I don't think I look like a typical beggar, dressed in freshly-washed jeans and a mustard sweatshirt.
But when I ask passersby for money over the course of about half an hour, claiming I'd lost my wallet and was trying to get a bus home, several people believed me.
The Herald has had several complaints lately about well-dressed scammers telling sob stories to get money out of people.
That included Margaret Thomsen, 72, who fell for the pleas of a dishevelled-looking man outside a Bay of Plenty Countdown supermarket.
The man told her he was driving from Starship Hospital in Auckland with his dead granddaughter in his van but he had run out of petrol.
Thomsen believed the story, and went into the Countdown to get cash out for him.
It wasn't until a man in the queue at the checkout interfered that she didn't hand the money over.
Does it work to be better dressed? The Herald put it to the test on Auckland's Victoria Street West where, not so far up the road, are other regular beggars.
The first couple I asked immediately fished into their bags for their wallets to help.
Five others I asked for money from also stopped in their tracks and dug around their pockets for coins.
Many however avoided me altogether, ignored me, said they didn't carry cash or had to rush off to various things.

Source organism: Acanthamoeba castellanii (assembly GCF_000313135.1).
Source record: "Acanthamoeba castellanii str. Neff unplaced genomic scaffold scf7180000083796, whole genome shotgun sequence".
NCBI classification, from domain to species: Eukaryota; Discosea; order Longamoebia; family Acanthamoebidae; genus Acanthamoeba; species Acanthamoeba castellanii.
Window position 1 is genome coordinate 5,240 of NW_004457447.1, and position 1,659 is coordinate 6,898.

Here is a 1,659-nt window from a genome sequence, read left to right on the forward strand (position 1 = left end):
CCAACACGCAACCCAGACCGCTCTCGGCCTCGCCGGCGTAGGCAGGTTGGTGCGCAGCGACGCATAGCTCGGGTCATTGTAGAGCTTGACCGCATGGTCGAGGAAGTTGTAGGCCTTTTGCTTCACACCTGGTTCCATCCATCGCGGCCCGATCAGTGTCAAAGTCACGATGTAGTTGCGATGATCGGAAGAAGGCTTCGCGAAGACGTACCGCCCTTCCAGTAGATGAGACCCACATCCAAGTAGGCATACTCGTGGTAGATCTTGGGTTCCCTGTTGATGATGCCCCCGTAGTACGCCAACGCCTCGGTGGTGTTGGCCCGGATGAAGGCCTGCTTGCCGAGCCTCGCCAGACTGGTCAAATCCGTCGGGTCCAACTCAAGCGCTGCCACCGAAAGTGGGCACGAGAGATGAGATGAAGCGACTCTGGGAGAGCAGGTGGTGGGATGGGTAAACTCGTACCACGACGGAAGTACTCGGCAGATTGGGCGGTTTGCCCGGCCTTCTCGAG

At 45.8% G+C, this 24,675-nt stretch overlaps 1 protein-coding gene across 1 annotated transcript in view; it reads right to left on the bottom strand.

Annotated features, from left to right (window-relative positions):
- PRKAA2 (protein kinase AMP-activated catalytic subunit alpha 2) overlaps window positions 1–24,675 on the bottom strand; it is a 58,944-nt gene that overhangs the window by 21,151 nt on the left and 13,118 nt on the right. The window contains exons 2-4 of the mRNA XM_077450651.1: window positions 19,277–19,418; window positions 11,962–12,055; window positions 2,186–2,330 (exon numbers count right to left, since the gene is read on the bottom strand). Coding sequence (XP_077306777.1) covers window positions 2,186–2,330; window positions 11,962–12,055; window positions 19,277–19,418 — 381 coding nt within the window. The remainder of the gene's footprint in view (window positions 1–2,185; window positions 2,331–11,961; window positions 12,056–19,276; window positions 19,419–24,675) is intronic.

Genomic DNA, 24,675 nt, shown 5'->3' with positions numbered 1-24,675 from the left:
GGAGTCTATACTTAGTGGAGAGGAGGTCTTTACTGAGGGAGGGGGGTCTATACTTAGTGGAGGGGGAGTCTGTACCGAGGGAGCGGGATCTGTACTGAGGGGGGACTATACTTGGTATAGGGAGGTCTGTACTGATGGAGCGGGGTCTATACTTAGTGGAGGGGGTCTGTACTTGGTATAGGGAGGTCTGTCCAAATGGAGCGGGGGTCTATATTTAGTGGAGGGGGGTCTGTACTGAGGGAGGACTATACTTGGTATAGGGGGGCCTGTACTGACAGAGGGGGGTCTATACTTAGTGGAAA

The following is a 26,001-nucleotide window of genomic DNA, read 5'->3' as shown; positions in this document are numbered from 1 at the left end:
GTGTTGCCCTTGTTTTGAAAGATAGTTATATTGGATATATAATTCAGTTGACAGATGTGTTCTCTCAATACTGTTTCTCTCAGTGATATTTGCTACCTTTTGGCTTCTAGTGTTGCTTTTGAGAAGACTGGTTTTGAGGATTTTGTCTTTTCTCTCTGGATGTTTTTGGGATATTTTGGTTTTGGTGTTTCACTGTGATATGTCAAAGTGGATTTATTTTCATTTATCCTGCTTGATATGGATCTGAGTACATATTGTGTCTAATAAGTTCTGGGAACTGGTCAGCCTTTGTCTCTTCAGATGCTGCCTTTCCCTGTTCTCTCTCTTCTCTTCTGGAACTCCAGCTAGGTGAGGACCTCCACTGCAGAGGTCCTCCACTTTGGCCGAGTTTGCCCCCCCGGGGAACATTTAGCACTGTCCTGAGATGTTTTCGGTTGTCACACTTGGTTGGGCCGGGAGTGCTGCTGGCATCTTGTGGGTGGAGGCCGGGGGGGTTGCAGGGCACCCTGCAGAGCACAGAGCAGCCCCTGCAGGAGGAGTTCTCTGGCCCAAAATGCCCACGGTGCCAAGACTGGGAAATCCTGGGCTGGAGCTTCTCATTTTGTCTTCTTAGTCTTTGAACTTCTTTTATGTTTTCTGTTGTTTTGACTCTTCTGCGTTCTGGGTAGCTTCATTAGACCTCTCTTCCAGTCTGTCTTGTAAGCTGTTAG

At one point, a woman who looked homeless, although I couldn't be sure, asked me if I was okay, while another supposed beggar held out their hand and asked me for money.
As the people who wanted to give me money went to hand it over, I told them I was a reporter and didn't want or need their money. There was mixed reaction.
One woman said she didn't usually give to beggars. "I walk this street every day and they just beg every morning."
A couple said they didn't give to beggars but they believed I didn't look like "the regular streetie".
A man said he does give to beggars but didn't often have cash on him. He added he didn't think I was a beggar but still wanted to help.
Auckland University associate professor in psychology Dr Niki Harre said anyone approached should consider how they responded on a case-by-case basis.
"We should be careful not to take news that people are scamming others to mean that all requests for help are a scam.
"Perhaps the worst thing about these scams is that they create a sense that people asking for help cannot be trusted."
Harre suggested offering alternative ways to help, such as calling someone for them. If they were not genuine, they would likely repeat they needed money.
"But remember that most people treat others with respect and kindness and we need to be careful to guard against being open when others are in need."